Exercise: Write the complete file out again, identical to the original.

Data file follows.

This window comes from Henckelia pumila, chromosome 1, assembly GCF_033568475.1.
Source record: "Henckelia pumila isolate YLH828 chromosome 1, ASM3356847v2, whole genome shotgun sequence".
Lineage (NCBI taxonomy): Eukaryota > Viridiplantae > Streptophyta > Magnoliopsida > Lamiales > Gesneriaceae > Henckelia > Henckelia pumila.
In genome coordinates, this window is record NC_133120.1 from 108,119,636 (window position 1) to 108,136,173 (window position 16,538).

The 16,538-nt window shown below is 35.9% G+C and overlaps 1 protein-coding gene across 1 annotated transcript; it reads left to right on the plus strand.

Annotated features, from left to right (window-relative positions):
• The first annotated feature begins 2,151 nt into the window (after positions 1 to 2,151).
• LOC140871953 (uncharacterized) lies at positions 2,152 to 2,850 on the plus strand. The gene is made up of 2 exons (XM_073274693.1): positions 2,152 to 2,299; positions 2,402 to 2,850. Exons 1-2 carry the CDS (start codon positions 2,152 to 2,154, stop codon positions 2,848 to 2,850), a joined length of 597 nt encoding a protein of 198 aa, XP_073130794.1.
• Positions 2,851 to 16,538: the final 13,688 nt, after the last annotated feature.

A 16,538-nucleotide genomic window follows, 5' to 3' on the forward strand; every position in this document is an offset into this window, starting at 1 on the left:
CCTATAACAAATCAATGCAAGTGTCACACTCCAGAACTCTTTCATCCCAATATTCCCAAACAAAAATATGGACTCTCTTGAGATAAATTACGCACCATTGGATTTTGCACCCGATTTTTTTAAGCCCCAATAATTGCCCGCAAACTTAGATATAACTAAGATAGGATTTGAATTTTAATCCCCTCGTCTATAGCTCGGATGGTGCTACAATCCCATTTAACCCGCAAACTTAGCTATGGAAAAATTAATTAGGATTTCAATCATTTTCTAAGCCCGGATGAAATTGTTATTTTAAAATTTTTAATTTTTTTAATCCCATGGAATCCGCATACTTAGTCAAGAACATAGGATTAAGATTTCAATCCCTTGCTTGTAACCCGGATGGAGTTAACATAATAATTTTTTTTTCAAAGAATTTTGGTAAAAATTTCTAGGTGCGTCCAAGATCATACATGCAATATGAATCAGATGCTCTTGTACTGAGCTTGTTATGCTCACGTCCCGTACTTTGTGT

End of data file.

This window comes from Henckelia pumila, chromosome 1, assembly GCF_033568475.1.
Source record: "Henckelia pumila isolate YLH828 chromosome 1, ASM3356847v2, whole genome shotgun sequence".
Lineage (NCBI taxonomy): Eukaryota > Viridiplantae > Streptophyta > Magnoliopsida > Lamiales > Gesneriaceae > Henckelia > Henckelia pumila.
In genome coordinates, this window is record NC_133120.1 from 108,119,636 (window position 1) to 108,136,173 (window position 16,538).

The 16,538-nt window shown below is 35.9% G+C and overlaps 1 protein-coding gene across 1 annotated transcript; it reads left to right on the plus strand.

Annotated features, from left to right (window-relative positions):
• The first annotated feature begins 2,151 nt into the window (after positions 1 to 2,151).
• LOC140871953 (uncharacterized) lies at positions 2,152 to 2,850 on the plus strand. The gene is made up of 2 exons (XM_073274693.1): positions 2,152 to 2,299; positions 2,402 to 2,850. Exons 1-2 carry the CDS (start codon positions 2,152 to 2,154, stop codon positions 2,848 to 2,850), a joined length of 597 nt encoding a protein of 198 aa, XP_073130794.1.
• Positions 2,851 to 16,538: the final 13,688 nt, after the last annotated feature.

A 16,538-nucleotide genomic window follows, 5' to 3' on the forward strand; every position in this document is an offset into this window, starting at 1 on the left:
CCTATAACAAATCAATGCAAGTGTCACACTCCAGAACTCTTTCATCCCAATATTCCCAAACAAAAATATGGACTCTCTTGAGATAAATTACGCACCATTGGATTTTGCACCCGATTTTTTTAAGCCCCAATAATTGCCCGCAAACTTAGATATAACTAAGATAGGATTTGAATTTTAATCCCCTCGTCTATAGCTCGGATGGTGCTACAATCCCATTTAACCCGCAAACTTAGCTATGGAAAAATTAATTAGGATTTCAATCATTTTCTAAGCCCGGATGAAATTGTTATTTTAAAATTTTTAATTTTTTTAATCCCATGGAATCCGCATACTTAGTCAAGAACATAGGATTAAGATTTCAATCCCTTGCTTGTAACCCGGATGGAGTTAACATAATAATTTTTTTTTCAAAGAATTTTGGTAAAAATTTCTAGGTGCGTCCAAGATCATACATGCAATATGAATCAGATGCTCTTGTACTGAGCTTGTTATGCTCACGTCCCGTACTTTGTGT